The Delaware Supreme Court held yesterday that a corporation can be required to produce emails and other electronic documents where necessary to satisfy a shareholder’s legitimate request to inspect corporate books and records under § 220 of the Delaware General Corporation Law. The Supreme Court also held that, under the circumstances of the case, a court could not impose jurisdictional limitations on the shareholder’s use of documents obtained through the § 220 inspection process.
The Court’s decision in KT4 Partners LLC v. Palantir Technologies, Inc. should cause corporations to focus on how they maintain key corporate records. The Court held that, “if a company observes traditional formalities, such as documenting its actions through board minutes, resolutions, and official letters, it will likely be able to satisfy a § 220 petitioner’s needs solely by producing those books and records. But if a company instead decides to conduct formal corporate business largely through informal electronic communications, it cannot use its own choice of medium to keep shareholders in the dark about the substantive information to which § 220 entitles them.”
Thus, the more formal and traditional the corporation’s recordkeeping, the better a defense the corporation might have to a § 220 request for emails and other electronic communications, which can be quite burdensome to produce. And as for jurisdictional restrictions on use of produced documents: they might be acceptable if a corporation has a forum-selection clause in its charter or bylaws, but they might face more skepticism in other circumstances.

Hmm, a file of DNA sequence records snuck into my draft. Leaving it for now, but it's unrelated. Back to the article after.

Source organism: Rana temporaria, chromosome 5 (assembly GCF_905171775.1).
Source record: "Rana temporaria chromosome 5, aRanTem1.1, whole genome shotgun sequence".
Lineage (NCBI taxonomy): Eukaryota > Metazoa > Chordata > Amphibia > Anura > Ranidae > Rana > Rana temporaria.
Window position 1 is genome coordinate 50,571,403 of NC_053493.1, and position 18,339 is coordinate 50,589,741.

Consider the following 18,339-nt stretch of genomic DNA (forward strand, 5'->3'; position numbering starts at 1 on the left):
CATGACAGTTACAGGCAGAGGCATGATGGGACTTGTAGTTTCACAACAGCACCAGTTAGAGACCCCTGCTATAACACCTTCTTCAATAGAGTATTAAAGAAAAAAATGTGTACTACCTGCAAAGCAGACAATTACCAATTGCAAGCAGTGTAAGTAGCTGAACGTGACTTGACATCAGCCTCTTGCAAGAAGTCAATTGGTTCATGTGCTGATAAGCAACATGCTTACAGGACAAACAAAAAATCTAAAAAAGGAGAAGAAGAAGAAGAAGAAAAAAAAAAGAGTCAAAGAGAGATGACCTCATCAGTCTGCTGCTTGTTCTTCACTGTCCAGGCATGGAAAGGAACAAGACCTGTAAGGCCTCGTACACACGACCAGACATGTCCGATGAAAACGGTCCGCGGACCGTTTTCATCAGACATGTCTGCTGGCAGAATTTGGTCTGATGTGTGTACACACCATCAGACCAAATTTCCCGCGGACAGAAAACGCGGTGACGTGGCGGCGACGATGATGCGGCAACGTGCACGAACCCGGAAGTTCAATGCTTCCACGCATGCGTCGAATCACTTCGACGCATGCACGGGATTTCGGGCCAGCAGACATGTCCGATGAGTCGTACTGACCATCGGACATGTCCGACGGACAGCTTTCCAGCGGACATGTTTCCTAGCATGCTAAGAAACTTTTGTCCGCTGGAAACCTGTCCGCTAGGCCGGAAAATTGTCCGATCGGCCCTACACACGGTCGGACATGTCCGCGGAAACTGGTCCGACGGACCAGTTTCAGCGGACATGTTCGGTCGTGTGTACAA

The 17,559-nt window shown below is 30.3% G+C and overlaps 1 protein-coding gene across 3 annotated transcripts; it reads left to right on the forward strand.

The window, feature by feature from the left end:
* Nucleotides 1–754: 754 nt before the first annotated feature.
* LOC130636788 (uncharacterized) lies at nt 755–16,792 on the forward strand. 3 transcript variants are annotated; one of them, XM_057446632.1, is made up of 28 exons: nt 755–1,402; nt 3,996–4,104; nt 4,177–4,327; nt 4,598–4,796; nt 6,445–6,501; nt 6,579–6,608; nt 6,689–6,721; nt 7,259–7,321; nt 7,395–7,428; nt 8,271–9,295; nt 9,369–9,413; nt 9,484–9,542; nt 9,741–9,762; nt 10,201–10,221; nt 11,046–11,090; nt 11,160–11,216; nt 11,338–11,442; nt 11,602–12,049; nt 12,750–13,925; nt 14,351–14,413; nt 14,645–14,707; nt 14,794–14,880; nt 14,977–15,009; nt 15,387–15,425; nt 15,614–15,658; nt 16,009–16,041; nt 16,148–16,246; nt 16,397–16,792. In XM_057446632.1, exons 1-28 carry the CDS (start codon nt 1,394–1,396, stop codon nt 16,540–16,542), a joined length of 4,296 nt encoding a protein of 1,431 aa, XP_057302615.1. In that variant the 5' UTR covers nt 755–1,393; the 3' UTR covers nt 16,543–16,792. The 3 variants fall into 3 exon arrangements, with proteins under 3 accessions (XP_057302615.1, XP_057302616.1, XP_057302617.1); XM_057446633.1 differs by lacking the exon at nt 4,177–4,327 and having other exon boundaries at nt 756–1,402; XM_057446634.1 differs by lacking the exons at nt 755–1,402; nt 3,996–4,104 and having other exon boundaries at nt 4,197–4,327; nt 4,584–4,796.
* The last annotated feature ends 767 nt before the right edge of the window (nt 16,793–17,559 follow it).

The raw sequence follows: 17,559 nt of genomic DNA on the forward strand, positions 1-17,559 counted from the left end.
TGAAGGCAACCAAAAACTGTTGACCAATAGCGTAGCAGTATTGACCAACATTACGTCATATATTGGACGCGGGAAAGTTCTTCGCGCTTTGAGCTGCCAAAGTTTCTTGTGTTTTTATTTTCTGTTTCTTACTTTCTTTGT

Section 220 of the Delaware General Corporation Law
Section 220 gives shareholders a qualified right to demand inspection of corporate books and records. The inspection right does not depend on the existence of pending litigation, and it is intended to be narrower than discovery rights available in litigation.
To inspect books and records under § 220, a shareholder must present a proper purpose and must show that each requested category of books and records is “essential” to the accomplishment of that purpose. If litigation over the inspection request ensues, a court must limit any inspection order to only those books and records that are “essential and sufficient” to the shareholder’s stated purpose. “In other words, the court must give the petitioner everything that is essential, but stop at what is sufficient.”
The KT4 Decision
The KT4 case arose from a § 220 inspection demand that KT4 Partners had sent to Palantir Technologies. The parties were engaged in a dispute and other litigation relating to Palantir’s alleged violations of certain stockholder agreements and its alleged mistreatment of KT4. The inspection demand sought access to corporate books and records, “including hardcopy and electronic documents and information,” about a variety of topics.